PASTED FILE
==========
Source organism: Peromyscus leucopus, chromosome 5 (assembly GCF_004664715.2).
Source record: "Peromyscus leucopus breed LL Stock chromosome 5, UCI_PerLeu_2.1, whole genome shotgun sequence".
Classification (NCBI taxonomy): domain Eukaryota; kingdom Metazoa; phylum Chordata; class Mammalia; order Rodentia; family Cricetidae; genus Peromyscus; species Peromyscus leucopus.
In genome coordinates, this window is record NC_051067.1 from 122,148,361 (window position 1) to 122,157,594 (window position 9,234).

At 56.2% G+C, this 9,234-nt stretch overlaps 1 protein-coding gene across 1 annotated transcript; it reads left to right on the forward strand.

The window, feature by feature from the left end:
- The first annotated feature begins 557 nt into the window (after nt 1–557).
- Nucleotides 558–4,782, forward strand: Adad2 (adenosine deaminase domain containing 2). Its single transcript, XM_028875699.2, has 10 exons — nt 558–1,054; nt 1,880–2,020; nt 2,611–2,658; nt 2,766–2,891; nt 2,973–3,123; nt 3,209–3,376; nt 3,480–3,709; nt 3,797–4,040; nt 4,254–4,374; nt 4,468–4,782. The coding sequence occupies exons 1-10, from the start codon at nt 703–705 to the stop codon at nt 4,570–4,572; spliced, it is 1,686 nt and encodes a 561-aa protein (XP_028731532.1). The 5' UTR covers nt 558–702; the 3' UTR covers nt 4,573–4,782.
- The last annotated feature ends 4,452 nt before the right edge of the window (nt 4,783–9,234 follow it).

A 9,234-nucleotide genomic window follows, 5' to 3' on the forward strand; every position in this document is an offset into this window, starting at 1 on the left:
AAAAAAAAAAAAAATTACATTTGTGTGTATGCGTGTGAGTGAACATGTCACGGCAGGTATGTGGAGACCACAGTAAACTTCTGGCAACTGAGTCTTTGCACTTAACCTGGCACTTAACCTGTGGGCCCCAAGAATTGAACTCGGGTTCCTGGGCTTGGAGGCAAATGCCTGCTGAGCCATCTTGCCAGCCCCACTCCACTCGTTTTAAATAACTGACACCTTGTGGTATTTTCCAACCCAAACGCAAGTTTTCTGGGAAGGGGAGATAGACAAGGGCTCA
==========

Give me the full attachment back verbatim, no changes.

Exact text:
Source organism: Peromyscus leucopus, chromosome 5 (assembly GCF_004664715.2).
Source record: "Peromyscus leucopus breed LL Stock chromosome 5, UCI_PerLeu_2.1, whole genome shotgun sequence".
Classification (NCBI taxonomy): domain Eukaryota; kingdom Metazoa; phylum Chordata; class Mammalia; order Rodentia; family Cricetidae; genus Peromyscus; species Peromyscus leucopus.
In genome coordinates, this window is record NC_051067.1 from 122,148,361 (window position 1) to 122,157,594 (window position 9,234).

At 56.2% G+C, this 9,234-nt stretch overlaps 1 protein-coding gene across 1 annotated transcript; it reads left to right on the forward strand.

The window, feature by feature from the left end:
- The first annotated feature begins 557 nt into the window (after nt 1–557).
- Nucleotides 558–4,782, forward strand: Adad2 (adenosine deaminase domain containing 2). Its single transcript, XM_028875699.2, has 10 exons — nt 558–1,054; nt 1,880–2,020; nt 2,611–2,658; nt 2,766–2,891; nt 2,973–3,123; nt 3,209–3,376; nt 3,480–3,709; nt 3,797–4,040; nt 4,254–4,374; nt 4,468–4,782. The coding sequence occupies exons 1-10, from the start codon at nt 703–705 to the stop codon at nt 4,570–4,572; spliced, it is 1,686 nt and encodes a 561-aa protein (XP_028731532.1). The 5' UTR covers nt 558–702; the 3' UTR covers nt 4,573–4,782.
- The last annotated feature ends 4,452 nt before the right edge of the window (nt 4,783–9,234 follow it).

A 9,234-nucleotide genomic window follows, 5' to 3' on the forward strand; every position in this document is an offset into this window, starting at 1 on the left:
AAAAAAAAAAAAAATTACATTTGTGTGTATGCGTGTGAGTGAACATGTCACGGCAGGTATGTGGAGACCACAGTAAACTTCTGGCAACTGAGTCTTTGCACTTAACCTGGCACTTAACCTGTGGGCCCCAAGAATTGAACTCGGGTTCCTGGGCTTGGAGGCAAATGCCTGCTGAGCCATCTTGCCAGCCCCACTCCACTCGTTTTAAATAACTGACACCTTGTGGTATTTTCCAACCCAAACGCAAGTTTTCTGGGAAGGGGAGATAGACAAGGGCTCA